For the initial years of the Classic Head Quarter Eagle series from 1834 to 1836, the coins were struck with a composition of 89.92% gold and 10.08% copper and silver.
A slightly different composition was used for the coins struck from 1837 until the conclusion of the series in 1839. After the passage of the Mint Act of 1837, the gold purity was changed to 90%. The remaining 10% was to be made up of copper and silver, with no more than 5% silver.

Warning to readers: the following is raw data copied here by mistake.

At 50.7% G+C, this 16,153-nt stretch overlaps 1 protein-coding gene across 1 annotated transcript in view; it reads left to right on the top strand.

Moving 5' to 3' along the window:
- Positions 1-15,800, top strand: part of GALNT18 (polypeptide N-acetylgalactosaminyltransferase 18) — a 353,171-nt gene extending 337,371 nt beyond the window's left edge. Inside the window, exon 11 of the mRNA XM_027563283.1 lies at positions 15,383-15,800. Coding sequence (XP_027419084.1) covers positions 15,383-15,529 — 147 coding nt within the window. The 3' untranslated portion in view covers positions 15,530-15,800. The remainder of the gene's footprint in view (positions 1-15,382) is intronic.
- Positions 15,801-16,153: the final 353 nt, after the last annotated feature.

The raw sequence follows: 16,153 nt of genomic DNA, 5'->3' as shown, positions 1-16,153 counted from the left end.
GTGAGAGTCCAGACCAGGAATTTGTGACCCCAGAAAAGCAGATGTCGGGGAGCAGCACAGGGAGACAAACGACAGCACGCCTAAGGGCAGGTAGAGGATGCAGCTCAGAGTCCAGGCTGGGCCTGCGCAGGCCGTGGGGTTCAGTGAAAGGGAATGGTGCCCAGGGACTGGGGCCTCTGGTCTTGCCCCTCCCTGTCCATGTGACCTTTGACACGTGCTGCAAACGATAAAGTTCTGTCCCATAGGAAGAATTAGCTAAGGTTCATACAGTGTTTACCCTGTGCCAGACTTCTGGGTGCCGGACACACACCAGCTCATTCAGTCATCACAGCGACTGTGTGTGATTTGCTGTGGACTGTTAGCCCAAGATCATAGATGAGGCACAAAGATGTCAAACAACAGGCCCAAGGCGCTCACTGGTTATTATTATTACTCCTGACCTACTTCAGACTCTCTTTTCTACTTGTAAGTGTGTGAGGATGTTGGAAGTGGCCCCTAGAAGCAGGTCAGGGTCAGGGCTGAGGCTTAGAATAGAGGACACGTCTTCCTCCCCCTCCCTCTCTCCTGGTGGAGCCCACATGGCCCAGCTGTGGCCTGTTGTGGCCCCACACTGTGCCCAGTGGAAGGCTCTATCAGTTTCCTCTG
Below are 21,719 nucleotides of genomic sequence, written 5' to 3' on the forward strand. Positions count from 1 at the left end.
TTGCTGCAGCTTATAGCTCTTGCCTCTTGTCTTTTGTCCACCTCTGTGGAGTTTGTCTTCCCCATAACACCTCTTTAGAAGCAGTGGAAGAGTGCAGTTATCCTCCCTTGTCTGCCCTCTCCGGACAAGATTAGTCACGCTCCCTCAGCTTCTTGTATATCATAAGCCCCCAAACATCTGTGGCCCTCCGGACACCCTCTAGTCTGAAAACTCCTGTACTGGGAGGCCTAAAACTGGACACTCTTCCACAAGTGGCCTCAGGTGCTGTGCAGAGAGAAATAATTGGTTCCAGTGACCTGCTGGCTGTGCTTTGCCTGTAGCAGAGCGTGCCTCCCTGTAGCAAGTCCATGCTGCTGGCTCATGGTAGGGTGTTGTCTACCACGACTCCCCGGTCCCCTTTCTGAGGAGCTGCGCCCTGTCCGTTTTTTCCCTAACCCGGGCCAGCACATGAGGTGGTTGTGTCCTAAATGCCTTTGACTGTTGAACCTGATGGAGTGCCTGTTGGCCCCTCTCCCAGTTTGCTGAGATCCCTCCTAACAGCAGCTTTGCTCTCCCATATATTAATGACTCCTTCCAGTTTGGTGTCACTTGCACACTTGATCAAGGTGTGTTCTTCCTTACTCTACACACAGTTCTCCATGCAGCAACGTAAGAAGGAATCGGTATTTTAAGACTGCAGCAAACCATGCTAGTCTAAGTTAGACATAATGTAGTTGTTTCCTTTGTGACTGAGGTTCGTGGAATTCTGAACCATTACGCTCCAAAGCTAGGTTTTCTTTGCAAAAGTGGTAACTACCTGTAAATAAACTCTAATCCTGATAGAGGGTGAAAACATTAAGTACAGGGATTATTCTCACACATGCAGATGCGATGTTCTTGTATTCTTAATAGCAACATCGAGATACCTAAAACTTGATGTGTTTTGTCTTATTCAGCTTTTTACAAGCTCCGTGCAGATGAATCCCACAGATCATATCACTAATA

The slight alteration in composition during the series had a very minimal influence on the weight. As such, the given weight of all dates is 4.18 grams (64.50 grains), as had been specified by the Mint act of 1837. All issues have a reeded edge and a diameter of 18.2 mm.
The mint mark, for the issues minted at the Branch Mints in 1838 and 1839, is located on the obverse, just above the date. This makes it one of the very few United States coins of this era to have a mint mark placed on the obverse.